For VCs, this is a time to reassess their portfolio investments and check whether their startups can weather the storm.
In such a scenario, Ganesh feels setbacks for a couple of quarters are par for the course for startups, and that VCs are looking for something more fundamental. “What we really test is whether we are fundamentally excited about the opportunities a startup is looking for,” he says.
However, a majority of investors that YourStory spoke to believe that startups looking for Series C, D, and funding beyond that will find it “very challenging in the current environment”.
As Sanjay says, “For later-stage rounds, my guess is that it will take at least two to four quarters for things to come back to normal.”
Clearly, it will be six months to a year before the funnel of funds opens up.
Challenges for VCs
Funding houses, meanwhile, are dealing with their own challenges. VC firms that have already managed to raise a new fund are “relatively safe”, but not those who had planned to.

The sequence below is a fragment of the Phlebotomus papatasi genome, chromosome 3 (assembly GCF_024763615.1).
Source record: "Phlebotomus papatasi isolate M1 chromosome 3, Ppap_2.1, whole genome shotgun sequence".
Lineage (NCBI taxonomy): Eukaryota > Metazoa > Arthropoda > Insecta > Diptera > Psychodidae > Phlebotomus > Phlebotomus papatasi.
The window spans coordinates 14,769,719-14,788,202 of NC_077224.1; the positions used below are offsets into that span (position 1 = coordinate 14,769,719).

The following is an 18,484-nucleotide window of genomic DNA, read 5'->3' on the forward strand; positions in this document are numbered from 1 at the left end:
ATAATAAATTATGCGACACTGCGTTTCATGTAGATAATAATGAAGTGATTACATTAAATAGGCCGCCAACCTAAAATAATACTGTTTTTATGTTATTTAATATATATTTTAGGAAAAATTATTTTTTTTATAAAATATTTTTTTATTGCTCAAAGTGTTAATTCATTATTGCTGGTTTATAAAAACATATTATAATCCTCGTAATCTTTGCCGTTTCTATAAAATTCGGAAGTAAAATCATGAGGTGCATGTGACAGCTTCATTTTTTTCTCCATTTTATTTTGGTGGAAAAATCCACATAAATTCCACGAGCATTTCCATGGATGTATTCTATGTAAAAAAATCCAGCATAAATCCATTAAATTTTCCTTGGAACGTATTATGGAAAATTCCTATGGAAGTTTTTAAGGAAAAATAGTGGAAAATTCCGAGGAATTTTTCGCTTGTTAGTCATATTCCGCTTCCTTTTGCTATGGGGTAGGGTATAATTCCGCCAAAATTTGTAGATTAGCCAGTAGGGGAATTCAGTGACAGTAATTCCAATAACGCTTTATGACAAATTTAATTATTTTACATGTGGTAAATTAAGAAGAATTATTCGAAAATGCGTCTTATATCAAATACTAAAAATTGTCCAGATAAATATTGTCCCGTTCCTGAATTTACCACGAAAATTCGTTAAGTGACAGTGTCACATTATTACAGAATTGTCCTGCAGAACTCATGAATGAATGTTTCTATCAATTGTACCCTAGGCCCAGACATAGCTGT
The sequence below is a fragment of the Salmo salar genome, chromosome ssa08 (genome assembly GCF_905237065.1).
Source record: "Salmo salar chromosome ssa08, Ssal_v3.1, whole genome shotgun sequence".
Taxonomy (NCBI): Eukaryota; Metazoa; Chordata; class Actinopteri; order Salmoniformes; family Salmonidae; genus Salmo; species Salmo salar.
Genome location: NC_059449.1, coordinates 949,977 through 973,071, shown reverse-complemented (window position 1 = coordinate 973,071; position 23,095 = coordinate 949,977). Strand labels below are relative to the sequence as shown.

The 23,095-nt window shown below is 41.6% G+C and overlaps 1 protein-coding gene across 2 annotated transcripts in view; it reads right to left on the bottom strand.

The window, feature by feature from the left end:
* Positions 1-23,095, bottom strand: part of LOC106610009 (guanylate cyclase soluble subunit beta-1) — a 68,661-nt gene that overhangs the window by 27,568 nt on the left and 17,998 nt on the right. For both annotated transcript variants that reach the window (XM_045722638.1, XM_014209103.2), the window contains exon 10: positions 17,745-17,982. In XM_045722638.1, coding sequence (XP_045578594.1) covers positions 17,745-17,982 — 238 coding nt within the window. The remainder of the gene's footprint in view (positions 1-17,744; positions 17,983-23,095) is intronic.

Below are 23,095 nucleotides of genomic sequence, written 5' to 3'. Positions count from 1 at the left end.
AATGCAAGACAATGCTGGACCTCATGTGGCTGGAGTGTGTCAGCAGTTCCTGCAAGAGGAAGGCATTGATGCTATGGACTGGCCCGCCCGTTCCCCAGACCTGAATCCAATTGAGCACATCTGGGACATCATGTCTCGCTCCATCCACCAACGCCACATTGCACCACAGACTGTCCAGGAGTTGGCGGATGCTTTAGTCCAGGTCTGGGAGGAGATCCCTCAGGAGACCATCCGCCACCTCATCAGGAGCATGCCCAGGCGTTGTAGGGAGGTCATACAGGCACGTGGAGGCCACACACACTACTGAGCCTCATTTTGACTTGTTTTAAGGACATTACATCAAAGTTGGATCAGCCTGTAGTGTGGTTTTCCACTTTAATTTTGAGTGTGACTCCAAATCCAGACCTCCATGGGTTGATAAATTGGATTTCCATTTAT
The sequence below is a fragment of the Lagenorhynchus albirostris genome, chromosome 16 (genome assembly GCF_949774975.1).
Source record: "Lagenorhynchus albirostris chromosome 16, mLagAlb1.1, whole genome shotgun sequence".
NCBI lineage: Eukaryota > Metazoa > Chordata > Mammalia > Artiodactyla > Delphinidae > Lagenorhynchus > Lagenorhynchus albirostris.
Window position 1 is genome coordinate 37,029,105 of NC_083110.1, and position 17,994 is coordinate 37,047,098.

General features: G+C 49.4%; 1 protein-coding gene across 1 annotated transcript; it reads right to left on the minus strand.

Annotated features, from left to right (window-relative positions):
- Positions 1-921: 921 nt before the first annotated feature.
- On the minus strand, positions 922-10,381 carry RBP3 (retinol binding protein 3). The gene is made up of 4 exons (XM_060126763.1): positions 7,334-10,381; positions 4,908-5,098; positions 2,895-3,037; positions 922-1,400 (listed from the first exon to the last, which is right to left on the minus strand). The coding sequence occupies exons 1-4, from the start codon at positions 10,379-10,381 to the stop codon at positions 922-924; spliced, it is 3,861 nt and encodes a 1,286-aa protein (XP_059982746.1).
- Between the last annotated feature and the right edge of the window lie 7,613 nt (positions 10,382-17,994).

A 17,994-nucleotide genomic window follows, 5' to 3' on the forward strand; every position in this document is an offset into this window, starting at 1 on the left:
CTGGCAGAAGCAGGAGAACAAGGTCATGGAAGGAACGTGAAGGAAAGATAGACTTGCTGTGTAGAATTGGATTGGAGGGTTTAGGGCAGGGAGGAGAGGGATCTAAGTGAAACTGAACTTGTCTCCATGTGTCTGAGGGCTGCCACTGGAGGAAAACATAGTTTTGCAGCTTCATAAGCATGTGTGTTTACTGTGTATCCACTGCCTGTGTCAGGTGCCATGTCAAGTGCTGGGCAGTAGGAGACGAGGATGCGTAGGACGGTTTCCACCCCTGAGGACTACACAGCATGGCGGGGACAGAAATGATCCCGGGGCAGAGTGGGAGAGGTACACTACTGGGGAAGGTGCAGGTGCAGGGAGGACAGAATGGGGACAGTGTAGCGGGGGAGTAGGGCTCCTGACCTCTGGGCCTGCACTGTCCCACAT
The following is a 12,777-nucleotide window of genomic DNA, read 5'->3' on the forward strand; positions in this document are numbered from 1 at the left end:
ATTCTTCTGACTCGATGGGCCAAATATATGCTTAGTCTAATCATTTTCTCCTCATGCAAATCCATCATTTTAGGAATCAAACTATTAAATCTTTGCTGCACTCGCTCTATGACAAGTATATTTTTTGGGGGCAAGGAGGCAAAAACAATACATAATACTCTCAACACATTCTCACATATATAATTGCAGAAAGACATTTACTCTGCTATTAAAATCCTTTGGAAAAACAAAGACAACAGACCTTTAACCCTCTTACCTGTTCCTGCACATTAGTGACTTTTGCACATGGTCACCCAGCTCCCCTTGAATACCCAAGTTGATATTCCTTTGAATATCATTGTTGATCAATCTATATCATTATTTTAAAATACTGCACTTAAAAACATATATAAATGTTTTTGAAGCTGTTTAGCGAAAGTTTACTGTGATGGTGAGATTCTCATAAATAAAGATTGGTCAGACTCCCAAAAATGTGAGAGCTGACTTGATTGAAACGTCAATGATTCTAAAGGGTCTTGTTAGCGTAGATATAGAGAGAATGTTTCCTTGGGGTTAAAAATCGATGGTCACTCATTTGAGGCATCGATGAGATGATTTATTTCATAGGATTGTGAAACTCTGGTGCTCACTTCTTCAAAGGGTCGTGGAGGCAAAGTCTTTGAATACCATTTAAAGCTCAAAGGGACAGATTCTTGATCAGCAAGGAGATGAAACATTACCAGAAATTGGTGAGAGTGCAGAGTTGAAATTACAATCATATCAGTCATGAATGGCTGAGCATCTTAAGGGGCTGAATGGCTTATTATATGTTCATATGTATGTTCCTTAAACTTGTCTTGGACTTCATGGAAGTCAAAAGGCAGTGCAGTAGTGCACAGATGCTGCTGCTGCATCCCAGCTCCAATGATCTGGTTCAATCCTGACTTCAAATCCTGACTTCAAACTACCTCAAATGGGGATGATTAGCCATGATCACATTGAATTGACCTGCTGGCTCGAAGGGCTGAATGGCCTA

Siddarth says, “The three key markets for fundraising are the US, Singapore, and China. Now, with restrictions on travel, it becomes difficult to raise a fund as it requires face-to-face meetings.”
Seasoned investors, who understand the cycle of ups and downs in investment, are confident that the wheel will soon spin towards growth.
However, Ganesh feels that this situation will be “a rude awakening for startups which received fast money through the pump-and-dump model”.
The uncertainty over coronavirus is also likely to impact the quality of entrepreneurship.
Pranjal says, “My view is that startup quality will get diluted if this slowdown continues for nine to 12 months. This is because the risk-taking appetite of entrepreneurs will get affected, which will impact investment opportunities for growth-stage investors.”
Amid this season of gloom and doom, there seems to be one light at the end of the tunnel: the fact that some defining shifts in the Indian economy happened during past crises.
For instance, the dotcom bubble burst in 2000 pushed Indian IT companies like TCS, Infosys, and Wipro into the billion-dollar league. The global financial meltdown in 2008 led to the emergence of the Indian startup ecosystem where the leading unicorns of today Flipkart, Ola, and Paytm were born around this time.
“History shows that strong startups emerge during depression times,” Rutvik says.
(Edited by Teja Lele Desai and Javed Gaihlot)
(Disclaimer: 3one4 Capital is an investor in YourStory)